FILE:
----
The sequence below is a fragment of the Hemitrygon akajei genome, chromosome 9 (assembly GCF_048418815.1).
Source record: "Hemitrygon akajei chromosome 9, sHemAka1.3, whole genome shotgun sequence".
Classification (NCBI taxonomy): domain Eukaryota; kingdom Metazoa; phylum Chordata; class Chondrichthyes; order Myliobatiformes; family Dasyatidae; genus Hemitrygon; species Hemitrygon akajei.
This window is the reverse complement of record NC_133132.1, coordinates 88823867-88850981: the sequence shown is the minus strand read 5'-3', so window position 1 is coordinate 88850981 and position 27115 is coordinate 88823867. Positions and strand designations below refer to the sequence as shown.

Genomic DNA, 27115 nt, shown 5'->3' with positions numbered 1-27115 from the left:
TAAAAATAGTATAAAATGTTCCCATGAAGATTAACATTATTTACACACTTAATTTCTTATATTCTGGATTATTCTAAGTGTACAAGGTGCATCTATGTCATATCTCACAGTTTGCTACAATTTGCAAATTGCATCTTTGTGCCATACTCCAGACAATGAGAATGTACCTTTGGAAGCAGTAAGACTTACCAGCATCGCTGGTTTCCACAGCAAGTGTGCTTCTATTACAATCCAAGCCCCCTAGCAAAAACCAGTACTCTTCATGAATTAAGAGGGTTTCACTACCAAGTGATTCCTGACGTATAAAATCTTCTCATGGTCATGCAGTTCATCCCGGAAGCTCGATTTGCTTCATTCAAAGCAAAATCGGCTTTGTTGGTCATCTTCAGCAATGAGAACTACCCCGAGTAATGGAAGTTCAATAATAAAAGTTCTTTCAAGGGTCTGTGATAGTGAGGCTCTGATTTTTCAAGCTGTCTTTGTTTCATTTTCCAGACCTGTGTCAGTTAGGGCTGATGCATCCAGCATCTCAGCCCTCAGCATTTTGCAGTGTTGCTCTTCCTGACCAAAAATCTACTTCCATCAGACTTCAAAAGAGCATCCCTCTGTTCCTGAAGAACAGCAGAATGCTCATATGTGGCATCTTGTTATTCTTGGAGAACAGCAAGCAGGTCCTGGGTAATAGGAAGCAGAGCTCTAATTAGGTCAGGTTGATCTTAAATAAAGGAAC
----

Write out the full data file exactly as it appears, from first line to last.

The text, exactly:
The sequence below is a fragment of the Hemitrygon akajei genome, chromosome 9 (assembly GCF_048418815.1).
Source record: "Hemitrygon akajei chromosome 9, sHemAka1.3, whole genome shotgun sequence".
Classification (NCBI taxonomy): domain Eukaryota; kingdom Metazoa; phylum Chordata; class Chondrichthyes; order Myliobatiformes; family Dasyatidae; genus Hemitrygon; species Hemitrygon akajei.
This window is the reverse complement of record NC_133132.1, coordinates 88823867-88850981: the sequence shown is the minus strand read 5'-3', so window position 1 is coordinate 88850981 and position 27115 is coordinate 88823867. Positions and strand designations below refer to the sequence as shown.

Genomic DNA, 27115 nt, shown 5'->3' with positions numbered 1-27115 from the left:
TAAAAATAGTATAAAATGTTCCCATGAAGATTAACATTATTTACACACTTAATTTCTTATATTCTGGATTATTCTAAGTGTACAAGGTGCATCTATGTCATATCTCACAGTTTGCTACAATTTGCAAATTGCATCTTTGTGCCATACTCCAGACAATGAGAATGTACCTTTGGAAGCAGTAAGACTTACCAGCATCGCTGGTTTCCACAGCAAGTGTGCTTCTATTACAATCCAAGCCCCCTAGCAAAAACCAGTACTCTTCATGAATTAAGAGGGTTTCACTACCAAGTGATTCCTGACGTATAAAATCTTCTCATGGTCATGCAGTTCATCCCGGAAGCTCGATTTGCTTCATTCAAAGCAAAATCGGCTTTGTTGGTCATCTTCAGCAATGAGAACTACCCCGAGTAATGGAAGTTCAATAATAAAAGTTCTTTCAAGGGTCTGTGATAGTGAGGCTCTGATTTTTCAAGCTGTCTTTGTTTCATTTTCCAGACCTGTGTCAGTTAGGGCTGATGCATCCAGCATCTCAGCCCTCAGCATTTTGCAGTGTTGCTCTTCCTGACCAAAAATCTACTTCCATCAGACTTCAAAAGAGCATCCCTCTGTTCCTGAAGAACAGCAGAATGCTCATATGTGGCATCTTGTTATTCTTGGAGAACAGCAAGCAGGTCCTGGGTAATAGGAAGCAGAGCTCTAATTAGGTCAGGTTGATCTTAAATAAAGGAAC